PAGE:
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Daniel Roth: The Well - South London Gallery

Feature by James Haddrell

THE opening exhibit in Daniel Roth’s first major solo show in the UK is a small, unassuming arrangement of photographs, surrounding a map of South London.

The map is covered in fine blue tracery indicating the routes of rivers through the city – many of which no longer exist – and the only caption to the piece is a handwritten note: The Lost Rivers.

This lack of explanation characterises much of Roth’s work, but the withholding of information is not designed to confuse. Rather, it allows us to bring our own sense of magic to what we see.

The idea that a river can somehow get lost has a superstitious feel to it – it is a notion which would seem as much at home in the fantasy worlds of Tolkien or Lewis as in the historical survey from which the map is taken.

Peckham itself, it transpires, has a watery past, taking its name from the now ‘lost’ River Peck, and the main elements of Roth’s installation play with the idea that the river, instead of drying up and disappearing, retreated underground, only to be rediscovered all these years later by the artist.

In the centre of the gallery stands a sealed bunker of rough, earthen blocks, the location of the alleged well, from which two pipes project. From these pipes, black water flows endlessly, glimpsed briefly before being channelled on its way through another pair of pipes into the floor.

At various points around the room the pipes resurface, taking over the space like some kind of copper creeper, tracing the walls before disappearing again. At points around the walls, the white paint is discoloured by damp – surely by the black water seeping from Roth’s fragile pipes.

Somehow it feels as though we are standing at the heart of something organic, the water not channelled by the pipes but guiding them, spreading out around the room, probing the walls of the gallery.

At another point in the gallery a square pool of still, impenetrable black water draws the attention. Whether it is fed from beneath the floor as part of the organic whole or represents a mind-bending view of the well which is otherwise hidden in the bunker really does not matter. What is important is the sense of depth. Unable to see beyond the surface of the pool, this watery gateway really could lead down into the depths of the earth.

The strangest piece in the exhibition is a small sheet of (apparently) human skin, stretched taut over a metal frame, with a rash of red dots spread over the surface.

It is clearly connected to the rest of the work, as the tell-tale pipe descending from the base of the frame and into the floor testifies, but it is with this piece that we are carried out of Peckham and into the wider world of Roth’s imagining.

On closer inspection, the rash of red pinpricks on the skin sketch an architectural plan, a plan, it transpires, based on an ancient underground church in Ethiopia. Clearly the concern with tunnelling underground connects the work to the rest of the installation, but there is also a suggestion that the rash is brought about by contact with the black waters running underneath the gallery, carrying with them a knowledge of everything hidden beneath the surface of the earth.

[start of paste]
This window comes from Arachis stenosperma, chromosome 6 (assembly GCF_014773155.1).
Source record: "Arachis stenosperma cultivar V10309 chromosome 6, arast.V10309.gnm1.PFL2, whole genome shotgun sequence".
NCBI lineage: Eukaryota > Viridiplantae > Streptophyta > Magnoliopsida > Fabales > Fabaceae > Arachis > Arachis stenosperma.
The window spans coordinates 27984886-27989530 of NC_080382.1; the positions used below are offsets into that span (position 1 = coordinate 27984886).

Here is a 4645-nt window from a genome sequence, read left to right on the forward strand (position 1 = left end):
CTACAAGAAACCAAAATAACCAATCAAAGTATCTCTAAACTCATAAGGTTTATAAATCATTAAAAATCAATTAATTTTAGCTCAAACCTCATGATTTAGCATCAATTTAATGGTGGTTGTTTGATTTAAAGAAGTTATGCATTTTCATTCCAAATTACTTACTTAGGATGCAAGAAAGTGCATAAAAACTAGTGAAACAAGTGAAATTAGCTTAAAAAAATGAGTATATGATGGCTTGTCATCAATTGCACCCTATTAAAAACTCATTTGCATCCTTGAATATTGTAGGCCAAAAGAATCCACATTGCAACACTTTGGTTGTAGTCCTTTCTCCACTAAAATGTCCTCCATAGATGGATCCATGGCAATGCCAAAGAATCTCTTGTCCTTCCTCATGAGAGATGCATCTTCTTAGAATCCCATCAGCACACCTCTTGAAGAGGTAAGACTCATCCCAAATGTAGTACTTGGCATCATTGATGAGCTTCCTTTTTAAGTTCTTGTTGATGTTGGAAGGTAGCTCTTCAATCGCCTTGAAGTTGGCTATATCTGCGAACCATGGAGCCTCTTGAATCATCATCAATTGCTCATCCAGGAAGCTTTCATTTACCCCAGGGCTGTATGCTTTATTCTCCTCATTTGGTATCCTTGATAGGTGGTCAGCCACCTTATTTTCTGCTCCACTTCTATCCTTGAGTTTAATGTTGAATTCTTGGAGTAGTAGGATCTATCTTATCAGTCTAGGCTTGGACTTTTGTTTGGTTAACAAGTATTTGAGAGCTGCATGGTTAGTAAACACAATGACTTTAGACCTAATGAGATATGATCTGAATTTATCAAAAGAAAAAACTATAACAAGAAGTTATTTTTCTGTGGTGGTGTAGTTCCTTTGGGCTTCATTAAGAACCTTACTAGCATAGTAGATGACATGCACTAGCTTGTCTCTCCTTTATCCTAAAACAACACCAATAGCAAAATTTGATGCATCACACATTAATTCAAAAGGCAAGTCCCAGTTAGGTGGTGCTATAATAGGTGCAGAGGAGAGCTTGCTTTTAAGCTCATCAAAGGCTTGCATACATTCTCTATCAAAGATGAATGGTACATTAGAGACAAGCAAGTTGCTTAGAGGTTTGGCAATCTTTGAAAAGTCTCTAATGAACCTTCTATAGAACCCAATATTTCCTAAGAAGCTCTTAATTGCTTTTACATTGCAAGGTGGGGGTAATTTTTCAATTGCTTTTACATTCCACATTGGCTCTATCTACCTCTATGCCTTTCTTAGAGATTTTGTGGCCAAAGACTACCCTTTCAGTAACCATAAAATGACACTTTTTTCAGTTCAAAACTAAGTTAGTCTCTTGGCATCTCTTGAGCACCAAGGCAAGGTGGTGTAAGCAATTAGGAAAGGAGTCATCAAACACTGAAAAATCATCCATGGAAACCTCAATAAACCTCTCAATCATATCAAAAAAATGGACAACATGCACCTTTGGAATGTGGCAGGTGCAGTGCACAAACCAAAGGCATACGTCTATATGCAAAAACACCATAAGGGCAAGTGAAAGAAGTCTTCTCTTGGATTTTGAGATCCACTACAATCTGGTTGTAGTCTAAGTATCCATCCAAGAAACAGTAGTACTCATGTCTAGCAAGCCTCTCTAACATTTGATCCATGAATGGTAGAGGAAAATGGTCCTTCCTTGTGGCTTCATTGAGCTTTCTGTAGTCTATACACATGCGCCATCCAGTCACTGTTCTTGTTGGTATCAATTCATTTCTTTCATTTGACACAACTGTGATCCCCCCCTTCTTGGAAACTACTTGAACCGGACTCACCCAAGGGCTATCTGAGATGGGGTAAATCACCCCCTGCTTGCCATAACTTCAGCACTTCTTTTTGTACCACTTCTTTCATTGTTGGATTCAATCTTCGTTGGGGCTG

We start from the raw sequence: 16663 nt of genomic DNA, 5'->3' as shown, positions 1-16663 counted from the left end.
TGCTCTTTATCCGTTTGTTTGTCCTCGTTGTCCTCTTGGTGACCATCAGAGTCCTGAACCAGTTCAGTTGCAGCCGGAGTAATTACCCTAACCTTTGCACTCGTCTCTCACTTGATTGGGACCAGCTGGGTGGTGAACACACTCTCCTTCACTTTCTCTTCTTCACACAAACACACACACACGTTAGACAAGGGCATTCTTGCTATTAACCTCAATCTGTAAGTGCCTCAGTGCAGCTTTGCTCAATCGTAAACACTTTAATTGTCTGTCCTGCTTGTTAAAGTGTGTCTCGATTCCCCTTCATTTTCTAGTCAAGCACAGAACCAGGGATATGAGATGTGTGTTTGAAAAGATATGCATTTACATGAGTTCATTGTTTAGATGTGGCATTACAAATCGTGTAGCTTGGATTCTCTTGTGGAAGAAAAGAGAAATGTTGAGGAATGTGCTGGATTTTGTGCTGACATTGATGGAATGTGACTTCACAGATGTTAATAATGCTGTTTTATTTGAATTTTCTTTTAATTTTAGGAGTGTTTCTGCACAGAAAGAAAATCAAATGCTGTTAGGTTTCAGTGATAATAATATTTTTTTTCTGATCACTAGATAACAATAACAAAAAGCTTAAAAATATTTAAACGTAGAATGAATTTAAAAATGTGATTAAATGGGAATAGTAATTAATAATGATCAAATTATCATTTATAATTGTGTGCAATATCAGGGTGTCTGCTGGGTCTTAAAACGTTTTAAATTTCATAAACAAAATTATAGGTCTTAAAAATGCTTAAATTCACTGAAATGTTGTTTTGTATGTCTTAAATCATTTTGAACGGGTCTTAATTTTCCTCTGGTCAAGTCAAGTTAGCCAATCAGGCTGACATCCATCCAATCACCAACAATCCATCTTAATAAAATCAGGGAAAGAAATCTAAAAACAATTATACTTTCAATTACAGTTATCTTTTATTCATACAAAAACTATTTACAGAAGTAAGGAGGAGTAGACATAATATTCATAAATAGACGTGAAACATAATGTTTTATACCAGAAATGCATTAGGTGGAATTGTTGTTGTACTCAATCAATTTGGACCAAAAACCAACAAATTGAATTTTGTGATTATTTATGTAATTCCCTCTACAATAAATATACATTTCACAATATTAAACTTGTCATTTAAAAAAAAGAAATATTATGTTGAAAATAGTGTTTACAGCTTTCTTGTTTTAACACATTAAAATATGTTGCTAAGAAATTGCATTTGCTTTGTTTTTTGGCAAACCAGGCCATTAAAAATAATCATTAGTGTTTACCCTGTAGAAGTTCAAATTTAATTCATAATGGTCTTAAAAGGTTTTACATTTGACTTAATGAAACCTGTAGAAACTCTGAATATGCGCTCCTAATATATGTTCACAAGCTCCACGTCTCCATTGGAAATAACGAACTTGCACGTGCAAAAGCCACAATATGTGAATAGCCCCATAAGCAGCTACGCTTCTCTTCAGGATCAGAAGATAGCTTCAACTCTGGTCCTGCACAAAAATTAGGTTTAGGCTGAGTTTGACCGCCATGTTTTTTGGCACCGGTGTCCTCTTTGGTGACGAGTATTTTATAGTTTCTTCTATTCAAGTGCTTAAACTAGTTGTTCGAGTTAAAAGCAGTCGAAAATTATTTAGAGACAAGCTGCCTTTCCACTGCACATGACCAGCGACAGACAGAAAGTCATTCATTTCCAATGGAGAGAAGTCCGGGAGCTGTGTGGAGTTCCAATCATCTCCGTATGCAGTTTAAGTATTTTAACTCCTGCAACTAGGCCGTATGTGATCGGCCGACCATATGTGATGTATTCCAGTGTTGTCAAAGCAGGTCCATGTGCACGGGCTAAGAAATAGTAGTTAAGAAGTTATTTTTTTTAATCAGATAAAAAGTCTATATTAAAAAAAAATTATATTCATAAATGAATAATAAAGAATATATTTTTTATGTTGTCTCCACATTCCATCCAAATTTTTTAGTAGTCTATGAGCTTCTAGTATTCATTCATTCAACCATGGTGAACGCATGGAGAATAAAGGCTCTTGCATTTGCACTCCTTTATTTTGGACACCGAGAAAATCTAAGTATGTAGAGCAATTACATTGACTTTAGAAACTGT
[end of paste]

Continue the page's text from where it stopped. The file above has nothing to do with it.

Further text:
Just as the rash seems to emerge from the skin, the walls of the gallery are traced with delicate illustrations apparently surfacing from beneath the paint, images which combine root-like pipes, domestic rooms and the tools of industrial excavation in a comic-book, pop art style.

Here we see Roth’s unrefined ideas, jostling for space, the many ideas that have come to inform the finished installation. But if the black water is seeping into the wall, and these illustrations are then appearing, then the water must be connected to the artist himself.

This is Roth’s trick, to combine superstitious folklore and the breadth of his own fanciful imagination with the concrete, visible elements of the real world. In the corners of the gallery floor the permanent metal grilles, which allow a view down into the dark, earthy sub-floor, take on a new resonance.

The clearly defined panels in the floor which are occasionally lifted to reveal the ornate Victorian mosaic beneath encourage thoughts of the hidden depths. The line between fact and fiction is blurred almost beyond recognition, so that the distinction between the fantasy and the art, the magic and the truth is almost impossible to pin down.

There is no ultimate ‘meaning’ to The Well; it is not a jigsaw puzzle to be pieced together like the walls of the bunker or the chapters of a fairy story.

It is an organic collection of magical, fanciful notions in which you are invited to immerse yourself. Documentary sits alongside fantasy, fact against fiction, and all the while the sound of running water continues.

If you really give yourself up to Roth’s installation, then the longer you stay in the gallery the more you start to believe that maybe the river Peck, turned jet black with years of subterranean anticipation, has indeed returned to the surface in the South London Gallery, blackening the walls as it seeps from Roth’s copper piping; that maybe there is something magic flowing beneath the surface of South London, waiting to be released; that maybe the artist has somehow drilled through the floor of the gallery and intertwined his own imagination with some blackened liquid history; and that now, through the fragile piping, it’s searching for a way out…

Daniel Roth: The Well
Until March 13, 2006
South London Gallery, 65 Peckham Road, London SE5 8UH
020 7703 6120;
Tuesday-Sunday 12–6pm; Closed Mondays
South London Gallery
Free entry